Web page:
Aine Denari, 48
Senior Vice President, Advanced Driver Assist Systems, Electronics and Advanced Driver Assist Systems Division, ZF Group
Location: Northville, Mich.
Education: B.S., mechanical engineering, University College, Dublin; M.S. engineering, Purdue University; Masters of Engineering Management, University of Detroit Mercy; MBA, Northwestern University
What drew you to the auto industry? I suppose that started way back in high school. I liked math and physics most. That drew me into engineering, and the pieces I was most passionate about was thermal dynamics, fluid mechanics and combustion. So, of course, that was geared exactly toward the auto industry.
First automotive job: I hired into Ford in 1996 doing combustion research.
Big break: Three weeks after I joined TRW — I hadn’t even moved the family yet — boom, here comes ZF (which acquired TRW). So that was a bit of a surprise. But John Plant, then the CEO at TRW, asked me to take the lead on integration from our side. I think that was a big break, because I got to know every part of the combined company.
NEWSLETTER: Sign up for Lead the Way, our monthly Leading Women Network newsletter highlighting ways to educate, mentor and empower women in automotive.
What is the major challenge you’ve faced in your career? I’ve moved around quite a bit — companies, industries, functions. One of the big challenges is getting up to speed and adding value in a quick way. I see that as a challenge, but I embrace that. It allows me to always be doing something new and interesting and continuing to learn.
You’ve been in the industry 16 years. What has been the most important change you’ve seen? We’re starting to see people understand the benefits of diversity and start on that journey. Certainly within even the last six months, it’s been hugely encouraging for me to see the most traditional parts of the auto industry see there’s benefits to that, and you have to be very intentional and thoughtful about how you build that diversity. It’s great to see the change. We’re in the early days of the process.
What work achievement are you most proud of? Back to my first job at Ford, I spent time working on exhaust systems, and when I’d see a vehicle on the road with the exhaust system that I was design-and-release engineer for, that was pretty exciting. Now, every time I see a car that has one of our cameras or radars on it, I tell my kids “Look!” and they do not care. And that’s OK.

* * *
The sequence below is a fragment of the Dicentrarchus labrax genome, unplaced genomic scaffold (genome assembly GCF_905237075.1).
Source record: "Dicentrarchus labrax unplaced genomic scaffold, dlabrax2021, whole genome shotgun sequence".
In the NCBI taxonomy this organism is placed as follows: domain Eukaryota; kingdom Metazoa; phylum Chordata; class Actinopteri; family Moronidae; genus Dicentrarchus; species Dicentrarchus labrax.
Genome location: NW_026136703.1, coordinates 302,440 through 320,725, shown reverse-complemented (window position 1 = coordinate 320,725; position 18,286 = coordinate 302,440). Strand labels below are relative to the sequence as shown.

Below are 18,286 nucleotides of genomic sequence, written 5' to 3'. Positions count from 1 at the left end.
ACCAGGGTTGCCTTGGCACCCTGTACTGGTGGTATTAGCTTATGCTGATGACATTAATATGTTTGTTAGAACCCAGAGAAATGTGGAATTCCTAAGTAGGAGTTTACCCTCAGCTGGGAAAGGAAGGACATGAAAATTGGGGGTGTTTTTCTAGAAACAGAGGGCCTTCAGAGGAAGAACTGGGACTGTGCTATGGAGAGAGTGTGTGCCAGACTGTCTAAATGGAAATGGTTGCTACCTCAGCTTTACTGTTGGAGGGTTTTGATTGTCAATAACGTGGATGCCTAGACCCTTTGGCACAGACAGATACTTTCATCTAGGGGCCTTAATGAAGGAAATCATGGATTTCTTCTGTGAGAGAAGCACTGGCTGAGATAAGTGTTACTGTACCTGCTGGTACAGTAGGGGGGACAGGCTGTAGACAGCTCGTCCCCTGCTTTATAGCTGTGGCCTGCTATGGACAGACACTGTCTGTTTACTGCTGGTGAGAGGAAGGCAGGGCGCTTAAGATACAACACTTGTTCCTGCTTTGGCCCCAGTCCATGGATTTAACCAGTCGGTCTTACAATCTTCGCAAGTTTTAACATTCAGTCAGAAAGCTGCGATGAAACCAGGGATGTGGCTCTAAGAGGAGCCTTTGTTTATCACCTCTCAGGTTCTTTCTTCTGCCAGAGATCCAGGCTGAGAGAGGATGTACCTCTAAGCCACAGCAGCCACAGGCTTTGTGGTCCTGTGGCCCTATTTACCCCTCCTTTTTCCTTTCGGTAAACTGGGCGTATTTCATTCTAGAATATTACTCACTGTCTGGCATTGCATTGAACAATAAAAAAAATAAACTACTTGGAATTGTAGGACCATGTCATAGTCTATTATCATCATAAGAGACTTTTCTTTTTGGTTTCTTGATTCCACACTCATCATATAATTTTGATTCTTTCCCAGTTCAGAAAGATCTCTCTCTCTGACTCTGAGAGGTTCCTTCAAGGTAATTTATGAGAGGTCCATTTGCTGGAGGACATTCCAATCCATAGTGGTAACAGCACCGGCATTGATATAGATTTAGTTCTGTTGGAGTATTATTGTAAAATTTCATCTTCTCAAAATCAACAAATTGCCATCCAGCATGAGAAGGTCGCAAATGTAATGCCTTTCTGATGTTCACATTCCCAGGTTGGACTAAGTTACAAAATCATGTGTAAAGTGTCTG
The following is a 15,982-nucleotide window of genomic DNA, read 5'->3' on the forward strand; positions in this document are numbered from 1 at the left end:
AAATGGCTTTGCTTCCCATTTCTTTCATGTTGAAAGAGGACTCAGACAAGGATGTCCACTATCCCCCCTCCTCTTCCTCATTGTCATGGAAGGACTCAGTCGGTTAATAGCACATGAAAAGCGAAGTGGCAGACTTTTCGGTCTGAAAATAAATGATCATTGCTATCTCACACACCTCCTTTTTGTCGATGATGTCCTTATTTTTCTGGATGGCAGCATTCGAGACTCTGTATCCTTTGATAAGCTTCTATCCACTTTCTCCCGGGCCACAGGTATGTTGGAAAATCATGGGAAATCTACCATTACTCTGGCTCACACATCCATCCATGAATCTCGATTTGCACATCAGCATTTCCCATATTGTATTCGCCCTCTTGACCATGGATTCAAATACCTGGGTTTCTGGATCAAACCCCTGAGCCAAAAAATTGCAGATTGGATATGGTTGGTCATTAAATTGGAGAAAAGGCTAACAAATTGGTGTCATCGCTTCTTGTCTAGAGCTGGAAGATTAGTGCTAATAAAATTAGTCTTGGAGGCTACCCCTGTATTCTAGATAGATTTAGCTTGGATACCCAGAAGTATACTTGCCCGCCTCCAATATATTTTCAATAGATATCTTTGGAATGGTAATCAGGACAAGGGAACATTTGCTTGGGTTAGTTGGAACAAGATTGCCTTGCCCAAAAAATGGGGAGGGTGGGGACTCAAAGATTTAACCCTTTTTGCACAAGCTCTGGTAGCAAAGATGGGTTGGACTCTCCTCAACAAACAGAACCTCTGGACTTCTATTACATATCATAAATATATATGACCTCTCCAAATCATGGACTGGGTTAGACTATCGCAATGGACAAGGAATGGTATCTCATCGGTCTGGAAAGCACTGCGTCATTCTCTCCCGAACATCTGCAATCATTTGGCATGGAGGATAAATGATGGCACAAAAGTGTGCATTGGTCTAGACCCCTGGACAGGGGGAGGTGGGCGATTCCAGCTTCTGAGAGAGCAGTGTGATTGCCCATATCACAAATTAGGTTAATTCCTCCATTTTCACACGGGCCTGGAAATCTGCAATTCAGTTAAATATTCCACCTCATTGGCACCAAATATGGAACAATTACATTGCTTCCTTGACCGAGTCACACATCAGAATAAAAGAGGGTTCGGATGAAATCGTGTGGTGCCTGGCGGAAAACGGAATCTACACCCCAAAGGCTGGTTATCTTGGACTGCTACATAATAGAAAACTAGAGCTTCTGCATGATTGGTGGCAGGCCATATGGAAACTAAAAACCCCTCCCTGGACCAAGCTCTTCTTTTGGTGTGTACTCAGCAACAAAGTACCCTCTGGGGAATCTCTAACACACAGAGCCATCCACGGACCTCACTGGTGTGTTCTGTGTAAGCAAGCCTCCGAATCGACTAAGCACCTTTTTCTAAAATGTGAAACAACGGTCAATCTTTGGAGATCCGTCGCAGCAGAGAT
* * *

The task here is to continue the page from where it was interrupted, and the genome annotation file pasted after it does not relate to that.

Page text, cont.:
What have you learned from the COVID-19 crisis? ZF is a very large company and has a tendency to be a little slow in decision-making and needing X number of approvals to get things done. One of the things we’ve learned is we have the ability to make things happen much more quickly, and the ability to be more agile and flexible. Another piece is that I’ve spent the last six years of my life traveling a lot, and maybe we don’t need to be in person as much as we thought to be effective and productive.
What should be done to encourage women to enter the auto industry? It starts in K-12, and encouraging women to get more interested in STEM careers, getting them involved in FIRST Robotics and some of those organizations. In college, I had the opportunity to do my first master’s at Purdue, and they have a phenomenal Women in Engineering Program. Those are great examples of where you can really help people understand what it means to be in the auto industry and give them a support system so it doesn’t feel like you’re doing something on your own.
What’s the best part of your day? With all the traveling I do, I don’t see the kids or my husband nearly as much as I’d like. The last five months, I’ve seen them and put the kids to bed every night, and gotten a chance to ask them about their day.
Tell us about your family. I have a wonderful husband, and we’ve been married for 16 years. I hope I have that right! We have a 15-year-old girl, a 12-year-old boy and a 7-year-old girl. They’ve all been born in different places, Chicago, Dublin and Indianapolis. They all have two passports.
What’s your favorite weekend activity? I always like to go for family walks, the kids not so much. We make a deal. When it’s Mother’s Day or my birthday, they have to go on a no-complaining family walk. I also like to run, and that’s a good stress reliever, living here in Michigan with all the beautiful scenery.
What’s the best book you’ve read in the last year, and what did you get out of it? Gosh, I love to read, so that’s a tough question. There’s one I read recently from Robert Quinn, a University of Michigan professor, called The Positive Organization. Through this COVID experience, we’re all a little stressed and don’t have the interpersonal interactions. The Positive Organization is focused on how effective an organization can really be when we’re focused on the positive side of things. It has really tactical advice.
If there were 25 hours in a day, how would you spend your extra hour? Probably family would be No. 1. More time with them, and making them go on family walks.
— Pete Bigelow